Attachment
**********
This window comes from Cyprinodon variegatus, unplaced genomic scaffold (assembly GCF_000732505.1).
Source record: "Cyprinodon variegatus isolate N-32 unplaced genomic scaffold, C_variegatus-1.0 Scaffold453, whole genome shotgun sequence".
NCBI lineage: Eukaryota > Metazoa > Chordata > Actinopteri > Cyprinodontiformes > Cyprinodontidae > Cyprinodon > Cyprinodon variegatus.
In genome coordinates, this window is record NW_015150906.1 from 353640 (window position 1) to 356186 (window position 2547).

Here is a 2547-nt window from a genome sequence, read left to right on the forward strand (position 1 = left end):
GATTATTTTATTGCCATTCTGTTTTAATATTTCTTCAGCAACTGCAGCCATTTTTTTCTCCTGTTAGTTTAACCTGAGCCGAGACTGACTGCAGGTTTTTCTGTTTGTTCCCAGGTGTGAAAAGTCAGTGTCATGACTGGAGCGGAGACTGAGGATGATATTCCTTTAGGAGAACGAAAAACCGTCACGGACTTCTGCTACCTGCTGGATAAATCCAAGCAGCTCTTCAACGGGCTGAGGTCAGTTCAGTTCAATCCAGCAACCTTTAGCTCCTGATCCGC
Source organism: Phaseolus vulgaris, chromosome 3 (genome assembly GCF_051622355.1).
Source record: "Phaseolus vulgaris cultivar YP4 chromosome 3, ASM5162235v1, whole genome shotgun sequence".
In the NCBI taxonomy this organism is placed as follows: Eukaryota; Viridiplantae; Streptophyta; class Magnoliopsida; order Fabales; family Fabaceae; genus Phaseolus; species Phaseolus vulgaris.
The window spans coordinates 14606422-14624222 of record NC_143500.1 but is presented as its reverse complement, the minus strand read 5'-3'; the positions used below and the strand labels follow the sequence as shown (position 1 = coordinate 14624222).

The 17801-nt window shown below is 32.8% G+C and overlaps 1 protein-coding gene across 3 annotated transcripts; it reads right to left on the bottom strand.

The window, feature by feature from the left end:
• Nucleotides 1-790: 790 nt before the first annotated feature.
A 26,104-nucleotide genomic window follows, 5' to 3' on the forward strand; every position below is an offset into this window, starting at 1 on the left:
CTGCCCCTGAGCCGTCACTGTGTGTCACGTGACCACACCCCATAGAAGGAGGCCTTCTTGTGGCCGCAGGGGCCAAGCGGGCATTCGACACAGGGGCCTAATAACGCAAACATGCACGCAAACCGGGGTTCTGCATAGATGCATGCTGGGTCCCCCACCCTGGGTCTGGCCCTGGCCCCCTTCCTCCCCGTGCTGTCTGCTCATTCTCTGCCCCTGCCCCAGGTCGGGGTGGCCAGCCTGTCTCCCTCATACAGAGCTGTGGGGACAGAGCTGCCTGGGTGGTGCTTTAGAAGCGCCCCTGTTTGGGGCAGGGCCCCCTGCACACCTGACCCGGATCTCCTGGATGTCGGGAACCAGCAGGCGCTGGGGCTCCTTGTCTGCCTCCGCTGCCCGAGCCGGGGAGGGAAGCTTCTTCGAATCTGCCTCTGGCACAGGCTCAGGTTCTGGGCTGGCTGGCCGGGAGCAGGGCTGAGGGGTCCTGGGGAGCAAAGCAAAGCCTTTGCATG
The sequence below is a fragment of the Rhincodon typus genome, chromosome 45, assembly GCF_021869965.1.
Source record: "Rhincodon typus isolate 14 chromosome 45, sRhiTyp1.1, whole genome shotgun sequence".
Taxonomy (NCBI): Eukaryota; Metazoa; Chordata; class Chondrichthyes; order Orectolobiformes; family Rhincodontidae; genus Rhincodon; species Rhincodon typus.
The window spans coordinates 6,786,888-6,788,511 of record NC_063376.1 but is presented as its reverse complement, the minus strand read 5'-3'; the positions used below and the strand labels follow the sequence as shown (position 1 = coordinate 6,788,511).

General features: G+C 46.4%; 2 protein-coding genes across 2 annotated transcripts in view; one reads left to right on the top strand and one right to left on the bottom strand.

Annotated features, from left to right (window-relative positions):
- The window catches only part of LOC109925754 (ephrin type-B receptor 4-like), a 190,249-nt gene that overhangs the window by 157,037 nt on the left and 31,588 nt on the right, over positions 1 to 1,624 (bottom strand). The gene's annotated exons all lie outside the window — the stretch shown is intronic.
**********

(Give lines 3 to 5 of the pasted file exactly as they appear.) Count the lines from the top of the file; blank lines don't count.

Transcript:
NCBI lineage: Eukaryota > Metazoa > Chordata > Actinopteri > Cyprinodontiformes > Cyprinodontidae > Cyprinodon > Cyprinodon variegatus.
In genome coordinates, this window is record NW_015150906.1 from 353640 (window position 1) to 356186 (window position 2547).

Here is a 2547-nt window from a genome sequence, read left to right on the forward strand (position 1 = left end):